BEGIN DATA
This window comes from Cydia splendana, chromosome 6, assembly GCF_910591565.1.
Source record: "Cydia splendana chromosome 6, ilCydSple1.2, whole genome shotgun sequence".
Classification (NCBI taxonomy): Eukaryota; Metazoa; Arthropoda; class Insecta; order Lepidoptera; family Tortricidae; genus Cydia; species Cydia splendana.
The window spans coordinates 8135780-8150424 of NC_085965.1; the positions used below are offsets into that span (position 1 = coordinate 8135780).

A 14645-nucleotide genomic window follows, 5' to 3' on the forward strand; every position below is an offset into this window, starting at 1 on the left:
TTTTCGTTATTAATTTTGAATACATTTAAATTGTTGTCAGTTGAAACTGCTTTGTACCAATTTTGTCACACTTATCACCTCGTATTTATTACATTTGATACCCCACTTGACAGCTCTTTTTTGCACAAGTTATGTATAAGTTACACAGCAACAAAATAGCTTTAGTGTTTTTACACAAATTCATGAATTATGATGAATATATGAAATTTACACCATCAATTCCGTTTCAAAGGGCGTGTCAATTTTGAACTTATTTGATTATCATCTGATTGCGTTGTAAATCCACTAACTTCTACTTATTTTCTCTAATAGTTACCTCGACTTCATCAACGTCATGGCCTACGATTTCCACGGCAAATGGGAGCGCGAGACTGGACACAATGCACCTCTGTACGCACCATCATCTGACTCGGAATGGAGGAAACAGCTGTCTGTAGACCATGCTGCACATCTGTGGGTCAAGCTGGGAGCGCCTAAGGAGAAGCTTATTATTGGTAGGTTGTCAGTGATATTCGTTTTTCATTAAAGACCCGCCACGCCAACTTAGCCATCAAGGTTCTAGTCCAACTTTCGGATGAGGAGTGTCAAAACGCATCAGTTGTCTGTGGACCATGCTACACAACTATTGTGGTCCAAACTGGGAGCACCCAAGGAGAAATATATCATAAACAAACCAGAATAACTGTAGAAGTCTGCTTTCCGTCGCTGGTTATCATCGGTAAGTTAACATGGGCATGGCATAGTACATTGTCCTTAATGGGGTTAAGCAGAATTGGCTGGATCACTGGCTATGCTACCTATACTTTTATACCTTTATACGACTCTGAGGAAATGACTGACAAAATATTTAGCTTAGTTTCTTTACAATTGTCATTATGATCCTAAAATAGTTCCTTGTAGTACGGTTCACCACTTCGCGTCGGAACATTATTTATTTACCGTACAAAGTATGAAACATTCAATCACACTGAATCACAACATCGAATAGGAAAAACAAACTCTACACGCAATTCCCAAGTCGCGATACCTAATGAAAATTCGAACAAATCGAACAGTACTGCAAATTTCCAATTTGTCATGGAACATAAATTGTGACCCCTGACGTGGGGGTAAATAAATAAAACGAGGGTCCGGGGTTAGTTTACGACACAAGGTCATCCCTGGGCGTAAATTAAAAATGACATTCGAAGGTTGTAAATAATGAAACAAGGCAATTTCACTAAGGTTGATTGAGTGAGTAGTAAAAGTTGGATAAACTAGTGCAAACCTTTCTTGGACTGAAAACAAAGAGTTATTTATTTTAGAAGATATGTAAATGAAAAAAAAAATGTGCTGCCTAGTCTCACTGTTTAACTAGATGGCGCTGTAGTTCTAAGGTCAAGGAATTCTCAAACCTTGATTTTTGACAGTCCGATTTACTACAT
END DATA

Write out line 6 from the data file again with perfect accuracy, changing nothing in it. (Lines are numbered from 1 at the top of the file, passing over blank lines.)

TTTTCGTTATTAATTTTGAATACATTTAAATTGTTGTCAGTTGAAACTGCTTTGTACCAATTTTGTCACACTTATCACCTCGTATTTATTACATTTGATACCCCACTTGACAGCTCTTTTTTGCACAAGTTATGTATAAGTTACACAGCAACAAAATAGCTTTAGTGTTTTTACACAAATTCATGAATTATGATGAATATATGAAATTTACACCATCAATTCCGTTTCAAAGGGCGTGTCAATTTTGAACTTATTTGATTATCATCTGATTGCGTTGTAAATCCACTAACTTCTACTTATTTTCTCTAATAGTTACCTCGACTTCATCAACGTCATGGCCTACGATTTCCACGGCAAATGGGAGCGCGAGACTGGACACAATGCACCTCTGTACGCACCATCATCTGACTCGGAATGGAGGAAACAGCTGTCTGTAGACCATGCTGCACATCTGTGGGTCAAGCTGGGAGCGCCTAAGGAGAAGCTTATTATTGGTAGGTTGTCAGTGATATTCGTTTTTCATTAAAGACCCGCCACGCCAACTTAGCCATCAAGGTTCTAGTCCAACTTTCGGATGAGGAGTGTCAAAACGCATCAGTTGTCTGTGGACCATGCTACACAACTATTGTGGTCCAAACTGGGAGCACCCAAGGAGAAATATATCATAAACAAACCAGAATAACTGTAGAAGTCTGCTTTCCGTCGCTGGTTATCATCGGTAAGTTAACATGGGCATGGCATAGTACATTGTCCTTAATGGGGTTAAGCAGAATTGGCTGGATCACTGGCTATGCTACCTATACTTTTATACCTTTATACGACTCTGAGGAAATGACTGACAAAATATTTAGCTTAGTTTCTTTACAATTGTCATTATGATCCTAAAATAGTTCCTTGTAGTACGGTTCACCACTTCGCGTCGGAACATTATTTATTTACCGTACAAAGTATGAAACATTCAATCACACTGAATCACAACATCGAATAGGAAAAACAAACTCTACACGCAATTCCCAAGTCGCGATACCTAATGAAAATTCGAACAAATCGAACAGTACTGCAAATTTCCAATTTGTCATGGAACATAAATTGTGACCCCTGACGTGGGGGTAAATAAATAAAACGAGGGTCCGGGGTTAGTTTACGACACAAGGTCATCCCTGGGCGTAAATTAAAAATGACATTCGAAGGTTGTAAATAATGAAACAAGGCAATTTCACTAAGGTTGATTGAGTGAGTAGTAAAAGTTGGATAAACTAGTGCAAACCTTTCTTGGACTGAAAACAAAGAGTTATTTATTTTAGAAGATATGTAAATGAAAAAAAAAATGTGCTGCCTAGTCTCACTGTTTAACTAGATGGCGCTGTAGTTCTAAGGTCAAGGAATTCTCAAACCTTGATTTTTGACAGTCCGATTTACTACAT